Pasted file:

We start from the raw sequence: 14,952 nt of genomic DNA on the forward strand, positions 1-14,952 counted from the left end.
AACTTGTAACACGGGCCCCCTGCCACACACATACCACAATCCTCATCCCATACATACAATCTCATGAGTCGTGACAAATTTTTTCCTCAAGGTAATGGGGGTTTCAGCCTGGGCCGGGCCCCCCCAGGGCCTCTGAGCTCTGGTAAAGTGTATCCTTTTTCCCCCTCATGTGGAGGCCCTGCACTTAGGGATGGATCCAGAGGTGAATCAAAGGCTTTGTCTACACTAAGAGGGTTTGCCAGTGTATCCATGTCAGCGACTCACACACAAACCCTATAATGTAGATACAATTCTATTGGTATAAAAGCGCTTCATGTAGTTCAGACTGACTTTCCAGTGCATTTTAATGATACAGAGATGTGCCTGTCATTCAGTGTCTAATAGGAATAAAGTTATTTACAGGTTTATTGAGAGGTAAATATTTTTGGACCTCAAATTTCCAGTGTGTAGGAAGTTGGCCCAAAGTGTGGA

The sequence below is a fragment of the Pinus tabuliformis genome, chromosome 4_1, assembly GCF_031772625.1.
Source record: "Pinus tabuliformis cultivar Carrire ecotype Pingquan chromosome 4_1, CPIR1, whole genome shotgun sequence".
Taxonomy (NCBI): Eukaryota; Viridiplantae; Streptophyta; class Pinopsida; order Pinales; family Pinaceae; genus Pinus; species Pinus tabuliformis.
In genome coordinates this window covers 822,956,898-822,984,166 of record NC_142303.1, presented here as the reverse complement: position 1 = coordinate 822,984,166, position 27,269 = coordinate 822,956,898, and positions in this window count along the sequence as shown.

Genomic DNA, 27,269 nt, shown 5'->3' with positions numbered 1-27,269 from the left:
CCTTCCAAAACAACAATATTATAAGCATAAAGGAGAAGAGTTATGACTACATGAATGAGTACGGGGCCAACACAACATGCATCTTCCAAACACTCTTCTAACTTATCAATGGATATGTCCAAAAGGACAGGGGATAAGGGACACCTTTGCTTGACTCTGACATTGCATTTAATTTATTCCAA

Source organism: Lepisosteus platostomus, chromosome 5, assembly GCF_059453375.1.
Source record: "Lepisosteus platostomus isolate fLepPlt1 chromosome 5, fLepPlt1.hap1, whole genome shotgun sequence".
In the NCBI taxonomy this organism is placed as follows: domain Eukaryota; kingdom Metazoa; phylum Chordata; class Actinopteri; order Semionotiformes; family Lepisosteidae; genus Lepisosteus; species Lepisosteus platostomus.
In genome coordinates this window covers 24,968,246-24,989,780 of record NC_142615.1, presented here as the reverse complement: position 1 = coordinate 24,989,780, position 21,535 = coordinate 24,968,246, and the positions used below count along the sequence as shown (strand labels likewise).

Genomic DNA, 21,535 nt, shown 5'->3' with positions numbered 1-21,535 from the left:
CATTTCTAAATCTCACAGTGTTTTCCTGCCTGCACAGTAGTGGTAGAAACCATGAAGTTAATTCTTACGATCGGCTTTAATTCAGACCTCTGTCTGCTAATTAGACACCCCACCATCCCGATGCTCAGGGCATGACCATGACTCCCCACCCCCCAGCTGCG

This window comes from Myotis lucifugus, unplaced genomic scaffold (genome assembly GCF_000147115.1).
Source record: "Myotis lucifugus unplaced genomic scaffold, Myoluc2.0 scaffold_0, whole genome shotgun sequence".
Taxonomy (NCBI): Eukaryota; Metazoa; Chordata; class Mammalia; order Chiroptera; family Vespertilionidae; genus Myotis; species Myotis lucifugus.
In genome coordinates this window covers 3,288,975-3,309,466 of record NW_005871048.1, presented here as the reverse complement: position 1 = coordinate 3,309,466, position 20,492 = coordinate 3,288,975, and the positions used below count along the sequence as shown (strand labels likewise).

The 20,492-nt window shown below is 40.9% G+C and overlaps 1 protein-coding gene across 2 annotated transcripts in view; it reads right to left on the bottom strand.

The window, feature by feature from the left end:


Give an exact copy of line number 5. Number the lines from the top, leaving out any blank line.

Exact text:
Taxonomy (NCBI): Eukaryota; Viridiplantae; Streptophyta; class Pinopsida; order Pinales; family Pinaceae; genus Pinus; species Pinus tabuliformis.